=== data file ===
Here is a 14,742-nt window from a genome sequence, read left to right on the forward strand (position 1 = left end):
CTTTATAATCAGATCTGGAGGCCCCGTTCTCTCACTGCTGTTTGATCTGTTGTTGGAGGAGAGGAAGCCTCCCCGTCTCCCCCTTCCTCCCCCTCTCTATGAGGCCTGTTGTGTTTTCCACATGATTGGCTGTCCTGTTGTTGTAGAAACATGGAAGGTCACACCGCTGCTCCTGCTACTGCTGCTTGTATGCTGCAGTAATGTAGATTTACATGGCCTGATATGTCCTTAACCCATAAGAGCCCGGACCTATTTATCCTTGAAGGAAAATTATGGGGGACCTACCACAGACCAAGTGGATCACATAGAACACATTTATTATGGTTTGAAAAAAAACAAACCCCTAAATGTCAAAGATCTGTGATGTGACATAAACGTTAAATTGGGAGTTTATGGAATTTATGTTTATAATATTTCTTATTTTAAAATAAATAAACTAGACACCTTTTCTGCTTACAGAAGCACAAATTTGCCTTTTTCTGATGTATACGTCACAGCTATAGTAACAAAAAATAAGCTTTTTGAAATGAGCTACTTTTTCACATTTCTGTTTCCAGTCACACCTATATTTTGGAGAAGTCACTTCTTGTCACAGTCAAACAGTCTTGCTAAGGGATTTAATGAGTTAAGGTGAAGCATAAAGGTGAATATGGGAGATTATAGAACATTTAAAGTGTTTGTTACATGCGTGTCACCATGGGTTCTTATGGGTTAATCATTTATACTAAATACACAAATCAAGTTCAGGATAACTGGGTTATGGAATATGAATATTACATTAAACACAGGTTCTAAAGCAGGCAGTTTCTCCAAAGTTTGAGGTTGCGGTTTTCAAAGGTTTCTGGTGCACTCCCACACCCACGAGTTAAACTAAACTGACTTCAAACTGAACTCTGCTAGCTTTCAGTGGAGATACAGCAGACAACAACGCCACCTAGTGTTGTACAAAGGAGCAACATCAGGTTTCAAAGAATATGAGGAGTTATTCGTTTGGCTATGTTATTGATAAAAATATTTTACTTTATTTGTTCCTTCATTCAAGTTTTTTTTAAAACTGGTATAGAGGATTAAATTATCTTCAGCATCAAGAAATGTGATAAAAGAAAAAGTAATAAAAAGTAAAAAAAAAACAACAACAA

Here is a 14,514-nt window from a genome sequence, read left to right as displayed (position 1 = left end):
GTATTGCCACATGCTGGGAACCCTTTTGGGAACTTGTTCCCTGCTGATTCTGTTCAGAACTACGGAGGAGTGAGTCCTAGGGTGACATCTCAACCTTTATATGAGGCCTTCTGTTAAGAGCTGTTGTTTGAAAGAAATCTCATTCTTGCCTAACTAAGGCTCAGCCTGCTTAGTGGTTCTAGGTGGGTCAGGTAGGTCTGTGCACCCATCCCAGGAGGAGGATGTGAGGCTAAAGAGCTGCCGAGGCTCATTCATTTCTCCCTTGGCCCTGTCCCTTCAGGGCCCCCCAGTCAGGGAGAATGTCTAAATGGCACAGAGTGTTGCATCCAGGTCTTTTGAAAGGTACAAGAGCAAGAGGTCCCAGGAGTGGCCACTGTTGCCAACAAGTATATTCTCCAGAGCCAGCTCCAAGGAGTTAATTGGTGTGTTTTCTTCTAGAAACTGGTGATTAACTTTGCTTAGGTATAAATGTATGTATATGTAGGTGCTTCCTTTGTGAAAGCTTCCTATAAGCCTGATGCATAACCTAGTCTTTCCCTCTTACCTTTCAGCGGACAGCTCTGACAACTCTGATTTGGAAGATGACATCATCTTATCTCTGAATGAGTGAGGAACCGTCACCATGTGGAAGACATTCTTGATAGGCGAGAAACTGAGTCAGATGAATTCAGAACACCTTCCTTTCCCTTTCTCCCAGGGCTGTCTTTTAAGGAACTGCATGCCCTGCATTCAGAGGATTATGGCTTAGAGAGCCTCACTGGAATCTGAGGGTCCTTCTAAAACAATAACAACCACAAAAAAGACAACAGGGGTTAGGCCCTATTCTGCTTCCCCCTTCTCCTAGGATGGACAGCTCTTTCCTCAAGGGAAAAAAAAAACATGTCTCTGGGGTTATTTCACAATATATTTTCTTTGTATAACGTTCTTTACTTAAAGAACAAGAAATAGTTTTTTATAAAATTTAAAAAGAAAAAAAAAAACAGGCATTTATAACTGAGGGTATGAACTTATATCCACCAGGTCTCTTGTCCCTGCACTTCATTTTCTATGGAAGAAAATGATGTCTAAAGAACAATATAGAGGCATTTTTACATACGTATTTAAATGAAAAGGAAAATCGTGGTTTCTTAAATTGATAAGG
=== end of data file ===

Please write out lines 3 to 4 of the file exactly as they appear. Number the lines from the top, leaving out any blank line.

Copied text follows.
Here is a 14,514-nt window from a genome sequence, read left to right as displayed (position 1 = left end):
GTATTGCCACATGCTGGGAACCCTTTTGGGAACTTGTTCCCTGCTGATTCTGTTCAGAACTACGGAGGAGTGAGTCCTAGGGTGACATCTCAACCTTTATATGAGGCCTTCTGTTAAGAGCTGTTGTTTGAAAGAAATCTCATTCTTGCCTAACTAAGGCTCAGCCTGCTTAGTGGTTCTAGGTGGGTCAGGTAGGTCTGTGCACCCATCCCAGGAGGAGGATGTGAGGCTAAAGAGCTGCCGAGGCTCATTCATTTCTCCCTTGGCCCTGTCCCTTCAGGGCCCCCCAGTCAGGGAGAATGTCTAAATGGCACAGAGTGTTGCATCCAGGTCTTTTGAAAGGTACAAGAGCAAGAGGTCCCAGGAGTGGCCACTGTTGCCAACAAGTATATTCTCCAGAGCCAGCTCCAAGGAGTTAATTGGTGTGTTTTCTTCTAGAAACTGGTGATTAACTTTGCTTAGGTATAAATGTATGTATATGTAGGTGCTTCCTTTGTGAAAGCTTCCTATAAGCCTGATGCATAACCTAGTCTTTCCCTCTTACCTTTCAGCGGACAGCTCTGACAACTCTGATTTGGAAGATGACATCATCTTATCTCTGAATGAGTGAGGAACCGTCACCATGTGGAAGACATTCTTGATAGGCGAGAAACTGAGTCAGATGAATTCAGAACACCTTCCTTTCCCTTTCTCCCAGGGCTGTCTTTTAAGGAACTGCATGCCCTGCATTCAGAGGATTATGGCTTAGAGAGCCTCACTGGAATCTGAGGGTCCTTCTAAAACAATAACAACCACAAAAAAGACAACAGGGGTTAGGCCCTATTCTGCTTCCCCCTTCTCCTAGGATGGACAGCTCTTTCCTCAAGGGAAAAAAAAAACATGTCTCTGGGGTTATTTCACAATATATTTTCTTTGTATAACGTTCTTTACTTAAAGAACAAGAAATAGTTTTTTATAAAATTTAAAAAGAAAAAAAAAAACAGGCATTTATAACTGAGGGTATGAACTTATATCCACCAGGTCTCTTGTCCCTGCACTTCATTTTCTATGGAAGAAAATGATGTCTAAAGAACAATATAGAGGCATTTTTACATACGTATTTAAATGAAAAGGAAAATCGTGGTTTCTTAAATTGATAAGG